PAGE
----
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  5. "Wir sollten jetzt gehen."

"Wir sollten jetzt gehen."

Translation:We should go now.

January 10, 2013



Why is sollen in past tense? Is it also ok to say: "Wir sollen jetzt gehen"? If no, could you explain why? Danke.


I guess we've gotten so used to saying "should" instead of "shall" we've forgotten that "shall" is the present form sometimes. "Shall" sounds almost antiquated now.


wow good point. I didn't even think of that


'sollten' is a subjunctive form, which is formed with the past tense. 'Wir sollen' means 'we shall or are told to go', which doesn't fit the original sentence.


should is the past of shall in English. So, German has the similar meaning for sollen in past tense, as in shall in past tense for English.


Should is not always in the past. I can say "We should get ice cream" to let my friends know that in the future I want to get ice cream.


I was talking about merely in the etymological senses, actually.


Etymologically, yes. Practically, not any more. "Should" should be considered a separate modal verb in modern English. It has even got its own past tense forms, e. g. "Should have done" vs. "should do".

Similarly, "sollten" should not be considered the past tense of "sollen" any more. (Actually, "Ich weiß" used to be the past tense form of "Ich wisse", too! But it is now treated as a present tense form, for practical reasons, not etymological reasons. "Ich wusste" was indeed a new invention after this verb form shift!) The past tense of "sollen tun" is "haben sollen tun". "Sollten" is now used as the subjunctive mood form of "sollen". It forms its own past tense: "hätten sollen tun" (present: "sollten tun").

One of the uses of the subjective mood (Konjunctive II) in German is to express politeness or a suggestion. "Wir sollten jetzt gehen" is more polite than "Wir sollen jetzt gehen". English is similar: "I'd like some coffee" is more polite than "I want coffee". Here, "'d" is a contraction of "would" and the expression "would like" is the subjunctive mood form of "like".


That's the best explanation I've ever heard. Many thanks.


Splendid explanation!


Sorry, I just don't understand how "should" could be the past tense of "shall," even though I've heard it a thousand times. I can't think of any situation where "should" could refer to the past.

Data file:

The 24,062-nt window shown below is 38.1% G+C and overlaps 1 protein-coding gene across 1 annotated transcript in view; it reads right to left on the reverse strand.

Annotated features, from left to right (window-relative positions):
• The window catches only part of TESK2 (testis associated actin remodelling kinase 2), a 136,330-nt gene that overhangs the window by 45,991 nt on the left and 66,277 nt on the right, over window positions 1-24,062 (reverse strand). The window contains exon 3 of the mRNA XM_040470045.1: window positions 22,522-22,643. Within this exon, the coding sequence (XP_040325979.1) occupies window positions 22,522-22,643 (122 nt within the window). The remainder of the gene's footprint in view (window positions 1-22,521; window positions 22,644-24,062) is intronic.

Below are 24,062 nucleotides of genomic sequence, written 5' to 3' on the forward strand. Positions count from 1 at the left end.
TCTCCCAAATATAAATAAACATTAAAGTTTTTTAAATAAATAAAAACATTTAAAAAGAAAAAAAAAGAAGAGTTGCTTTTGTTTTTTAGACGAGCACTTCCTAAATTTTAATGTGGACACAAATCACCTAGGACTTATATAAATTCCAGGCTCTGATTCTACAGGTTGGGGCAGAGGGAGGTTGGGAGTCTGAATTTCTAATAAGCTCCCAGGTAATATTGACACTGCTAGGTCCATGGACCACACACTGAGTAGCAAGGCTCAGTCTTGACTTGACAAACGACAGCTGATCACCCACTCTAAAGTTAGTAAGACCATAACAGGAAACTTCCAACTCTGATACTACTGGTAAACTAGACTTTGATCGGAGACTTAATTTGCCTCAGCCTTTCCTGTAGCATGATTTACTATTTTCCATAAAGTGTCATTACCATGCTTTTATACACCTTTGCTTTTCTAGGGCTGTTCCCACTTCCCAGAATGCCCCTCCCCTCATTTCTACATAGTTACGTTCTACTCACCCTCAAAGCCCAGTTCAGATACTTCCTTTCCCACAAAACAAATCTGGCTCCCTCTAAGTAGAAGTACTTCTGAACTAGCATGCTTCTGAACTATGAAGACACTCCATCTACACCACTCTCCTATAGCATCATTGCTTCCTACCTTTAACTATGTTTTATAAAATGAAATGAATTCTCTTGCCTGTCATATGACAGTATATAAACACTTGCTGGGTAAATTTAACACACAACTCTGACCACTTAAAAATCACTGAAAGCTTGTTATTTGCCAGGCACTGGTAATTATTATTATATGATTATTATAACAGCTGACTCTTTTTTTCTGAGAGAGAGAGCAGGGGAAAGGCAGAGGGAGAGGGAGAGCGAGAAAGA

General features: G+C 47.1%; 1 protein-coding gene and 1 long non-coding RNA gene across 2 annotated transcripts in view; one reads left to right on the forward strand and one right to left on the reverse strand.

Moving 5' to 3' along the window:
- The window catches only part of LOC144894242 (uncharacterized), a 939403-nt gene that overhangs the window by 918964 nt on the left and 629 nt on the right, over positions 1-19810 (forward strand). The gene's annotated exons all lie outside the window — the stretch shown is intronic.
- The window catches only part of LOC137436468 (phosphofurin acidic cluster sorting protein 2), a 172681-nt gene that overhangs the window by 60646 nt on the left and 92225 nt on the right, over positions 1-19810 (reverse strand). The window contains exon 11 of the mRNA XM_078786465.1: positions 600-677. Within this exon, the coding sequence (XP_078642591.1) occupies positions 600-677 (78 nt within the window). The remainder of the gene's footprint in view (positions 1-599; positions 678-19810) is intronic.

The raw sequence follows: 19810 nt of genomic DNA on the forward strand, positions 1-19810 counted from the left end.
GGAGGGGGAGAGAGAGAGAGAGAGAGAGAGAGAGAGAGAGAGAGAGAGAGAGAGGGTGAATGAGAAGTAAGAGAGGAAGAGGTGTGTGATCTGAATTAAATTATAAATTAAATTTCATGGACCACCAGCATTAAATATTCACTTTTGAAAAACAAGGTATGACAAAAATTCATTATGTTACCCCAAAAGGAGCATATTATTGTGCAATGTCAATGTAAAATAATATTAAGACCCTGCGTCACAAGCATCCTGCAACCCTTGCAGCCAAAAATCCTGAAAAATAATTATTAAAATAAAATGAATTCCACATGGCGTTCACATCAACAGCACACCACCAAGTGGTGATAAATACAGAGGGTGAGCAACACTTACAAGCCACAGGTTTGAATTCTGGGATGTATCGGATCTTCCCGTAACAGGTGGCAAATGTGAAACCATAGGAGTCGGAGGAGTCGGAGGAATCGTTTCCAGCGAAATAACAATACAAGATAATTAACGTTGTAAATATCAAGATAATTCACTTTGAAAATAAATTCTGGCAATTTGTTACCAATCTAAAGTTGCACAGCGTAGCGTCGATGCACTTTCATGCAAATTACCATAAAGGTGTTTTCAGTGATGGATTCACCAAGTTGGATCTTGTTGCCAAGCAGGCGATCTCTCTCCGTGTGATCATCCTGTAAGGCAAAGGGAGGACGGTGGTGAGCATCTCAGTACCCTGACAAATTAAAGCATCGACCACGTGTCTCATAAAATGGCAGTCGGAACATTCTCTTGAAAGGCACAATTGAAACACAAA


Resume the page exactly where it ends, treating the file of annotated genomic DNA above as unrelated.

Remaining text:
"Should" is not past tense, but subjunctive (contrary to current fact).


"We should have done that differently." is one that comes to mind right away. It does use "have" as a helper to create past tense, I guess, but it's still past tense.


OK, but isn't that the past tense of "We should do that differently?" I'm talking about should vs. shall, without the "should have" construction.


Now that I'm thinking about it, "should" is a bit of an odd word in English. It can be used for all three tenses (past, present & future) pretty much as-is. Even your "We should do that differently." could be all three as written, although it's more explicit if you add helper words like "have".

Come to DL to learn German, start pondering the mysteries of one's native language too...


I guess I can think of it as not a real tense, just a different form of the verb, though.


why is "we should be going now" wrong?


It should be correct. (Wow, this discussion is highlighting just how often we use the word "should"...)


Agree, it should be correct.


So how would you translate from English "We should have gone home" for example? In English there's a big difference between that and "We should go home" - how do you express that in German?


Wir hätten nach Hause gehen sollen. (Ich hätte nach Hause gehen sollen, Du hättest nach Hause gehen sollen, Ihr hättet nach Hause gehen sollen, etc.)


I've seen that "wir sollten" = "we should" and "wir sollen" = "we're supposed to". So could "wir sollten jetzt gehen" be used say, if someone was bored and wanted to leave, whereas "wir sollen jetzt gehen" be used if a shop was closing and you had to leave but hadnt yet?


Right, so I'm PRETTY sure this was mentioned somewhere, but I can't seem to find it anywhere (on duolingo) at the moment. When using modal verbs, does the other verb HAVE to be infinitive?


Yes, the modal verb is conjugated, the other is in the infinitive.


How will you write "We should be going now" in German?


"Wir sollten uns mal langsam auf den Weg machen." Or "Wir sollten allmählich gehen" The "ing" progressive construction doesn't really exist in German. So if you want to express the gradualness which your sentence implies you have to use little vocabulary "tricks."


Yes I was wondering the same thing as Boris. I would have translated this as: "we were supposed to go now" not "we should go now"


Sollten can be either pass simple or Konjunktiv II. 1. Wir sollten jetzt gehen - we should be gone now, doesn't make much sense because it's in present tense. 2. Wir sollten jetzt gehen - We should have been gone.

I think the course admins should have used Sollen.


"We should go right now"? "Right now" worked in a previous test.


Why does "We should have gone now" not work?

[deactivated user]

    It doesn't mean anything.


    Sorry if I've missed this in the thread, but since we are to use 'sollen' as the past here, when would we use the present tense conjugation forms listed?


    the lesson given here allowed for two choices: söllten vs sollten. That is, Wir ____ jetzt gehen. How in the world is it possible that one of these is wrong without any context?


    There simply is no such word as "söllten."


    well, that makes the answer a little more obvious, doesn't it? ;)


    I heard "Wer solten jeztz gehen"

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